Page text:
If you feel uncomfortable with the idea of having people bring shower gifts to an encore shower, you can make your wishes known to the potential hostess, as there are a few ways to make it more comfortable for you. Perhaps a note on the invitation that says, “No gifts, please,” or a lunch or brunch event in which the group goes out for a meal, where it’s more about the celebration than the gifts? If you are truly uncomfortable with the idea, you can let the potential hostess know you would rather not have a shower at all, and that is acceptable too.
BACHELOR, BACHELORETTE AND COUPLE SHOWERS
Unlike the bridal shower, family members are not typically invited to the bachelor and bachelorette parties, unless a sibling or cousin is particularly close to the couple. These parties are opportunities for the bride and groom to spend time with their friends and celebrate their last night as a single man and woman. The men and women may celebrate separately, or they may choose to have one big event together. The party (or parties) may be as simple as a fun night out, or as elaborate as a trip to a different city or state.
Despite the “last night” implications, these parties do not necessarily need to take place the night before the wedding. In fact, if alcohol will be available, it is preferable for the party to be at least a few days before, or perhaps even the weekend or month before, the wedding. This will ensure that everyone in the wedding party will arrive bright-eyed and clear-headed for the wedding.)
Typically, the Maid of Honor and the Best Man throw the bachelorette and bachelor parties, respectively, though any member of the bridal party may contribute to the planning. All adult members of the bridal party should be invited. (Accommodations could be made for junior bridesmaids, flower girls and ring bearers, if you wish to include them, but this is not required.)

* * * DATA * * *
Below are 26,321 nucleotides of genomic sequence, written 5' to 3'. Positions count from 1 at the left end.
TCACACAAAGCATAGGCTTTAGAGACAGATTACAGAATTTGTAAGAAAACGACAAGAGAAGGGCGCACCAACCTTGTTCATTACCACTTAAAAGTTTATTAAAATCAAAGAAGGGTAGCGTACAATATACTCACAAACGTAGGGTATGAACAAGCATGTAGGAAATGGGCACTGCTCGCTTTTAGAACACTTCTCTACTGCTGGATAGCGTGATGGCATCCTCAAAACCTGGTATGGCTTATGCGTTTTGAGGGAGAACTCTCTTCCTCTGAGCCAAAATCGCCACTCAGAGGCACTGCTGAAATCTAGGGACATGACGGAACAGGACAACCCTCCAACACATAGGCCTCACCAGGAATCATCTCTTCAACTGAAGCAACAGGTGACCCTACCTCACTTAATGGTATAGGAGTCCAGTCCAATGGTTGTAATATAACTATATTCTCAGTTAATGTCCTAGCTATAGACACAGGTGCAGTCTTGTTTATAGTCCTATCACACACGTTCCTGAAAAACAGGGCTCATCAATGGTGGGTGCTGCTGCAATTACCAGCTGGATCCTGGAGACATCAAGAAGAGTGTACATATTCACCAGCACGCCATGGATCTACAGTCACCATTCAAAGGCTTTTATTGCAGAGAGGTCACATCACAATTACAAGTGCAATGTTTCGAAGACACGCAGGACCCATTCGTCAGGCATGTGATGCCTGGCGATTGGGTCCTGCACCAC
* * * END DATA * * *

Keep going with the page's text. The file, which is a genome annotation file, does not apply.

As far as other guests, similarly to the bridal shower, you only want to invite those friends that are invited to the wedding; even though gifts are not necessarily a part of bachelor/bachelorette festivities, it is likely that talk will turn to the wedding, which could make an uninvited guest feel uncomfortable.
How to Invite Guests
Because the members of the bridal party may not live in the same city as you, you’ll want to get the invitations out several weeks to a month in advance, so travel arrangements can be made if necessary. If you are planning a party trip to another city, state or country, make sure that guests have all this information well in advance, in case things like passports or flights need to be arranged. Be sure to work with the host or hostess to plan activities for everyone once you get to your destination!
Specify on the invitations whether the event will be a bachelor, bachelorette or co-ed party. Should guests choose to bring gifts, they will want to bring one that is appropriate for the event; for example, it is not uncommon for bridesmaids to bring presents of lingerie for the bride, and the bride may not be comfortable with that in the mixed company of a co-ed party.
While bachelor and bachelorette parties have a reputation for being racy and raucous, they do not have to be! There are plenty of ideas for having a fun “last night,” together or separately. You could go out for a nice dinner, go dancing, or attend a show at a comedy club. Wine tastings, brewery tours or pub-crawls can be fun if the couple likes a particular winery or district. For a less traditional spin, take your friends to play paintball or attend a paint-and-sip class.
Make sure the event is tailored to your personality, and you and your guests will have a blast.